Robbie doesn’t hold back on fellow pros, revealing David James is sleep walker and likes to throttle his room mate and that’s why the club put Stan Collymore in with him. Collymore gets a lot of stick in the book and again Fowler doesn’t hold back. Clearly the guy was a problem striker at Liverpool and, of course, a threat to Robbie’s position at the club. One incident of the state of Stan’s mind and ego at the time was seeing him question the mangers tactics after only two weeks at the club. Stan lost it when regular prankster Steve Harkness put human poo poo in Collys overnight bag, Stan claming it was a racist attack, even though Harkness had done it to every other player. It was about this time the team earnt their tag as the “Spice Boys”, the bizarre white suits at the FA Cup Final with United not helping. There are plenty of stories in the book about late nights, although Robbie does play down his reputation somewhat and at times paranoid at the way he is seen in the tabloids, especially over the drug allegations. He was particularly annoyed that the special nose clip he wore for his sinuses was seen as some sort of support for the supposed cocaine eroded conk.

            There is great humor in the book, too. Most of you know he and Steve MacManamom like the horses (Robbie bizarrely allergic to them), both having big stakes in the industry. For a joke some of the players bought a filly and tried to get it called’ Some Horse’ ,the joke being the commentator would have to say ‘Some Horse’ is coming up on the rails..ho ho. I think that’s quite a clever joke for a footballer, although it was Jamos (David James) idea, apparently the most intelligent football player at the time at Liverpool, behind Stan Collymore of course. I like his dig at David Beckham for getting in on every photo of every goal celebration for England and Man United.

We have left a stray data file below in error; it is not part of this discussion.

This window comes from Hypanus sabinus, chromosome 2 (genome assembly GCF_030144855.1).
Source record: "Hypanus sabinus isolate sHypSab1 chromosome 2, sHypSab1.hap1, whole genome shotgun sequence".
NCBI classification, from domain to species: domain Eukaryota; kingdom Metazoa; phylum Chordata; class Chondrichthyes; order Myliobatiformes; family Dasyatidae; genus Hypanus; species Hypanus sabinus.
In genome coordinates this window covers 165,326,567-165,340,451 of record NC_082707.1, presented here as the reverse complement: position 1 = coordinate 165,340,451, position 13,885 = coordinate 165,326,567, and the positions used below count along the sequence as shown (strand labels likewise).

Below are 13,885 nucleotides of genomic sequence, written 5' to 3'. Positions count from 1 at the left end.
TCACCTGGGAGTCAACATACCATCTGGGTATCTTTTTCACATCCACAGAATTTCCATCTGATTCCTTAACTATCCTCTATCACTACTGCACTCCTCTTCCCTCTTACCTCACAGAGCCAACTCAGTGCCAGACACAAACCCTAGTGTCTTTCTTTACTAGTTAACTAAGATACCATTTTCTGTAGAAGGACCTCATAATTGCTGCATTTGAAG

It would be Houllier that eventually force Robbie out of his beloved Liverpool, even though the team had one of their best ever season in the treble winning 2000-1 season with Robbie up front with a very young Michael Owen. Fowler calls it his beast season, but his worst season. Unsettled as a player but winning trophies.
            The French manager had been bought in because his knowledge of World Cup winning French football and so could well be the man to bring them the big two trophies of the Premiership and the Champions League. Spending some £140 million on 40 players, half from the French League, Houlliers first signing lasted only 51 minutes. Do you remember Ferri?

            Leaving Liverpool…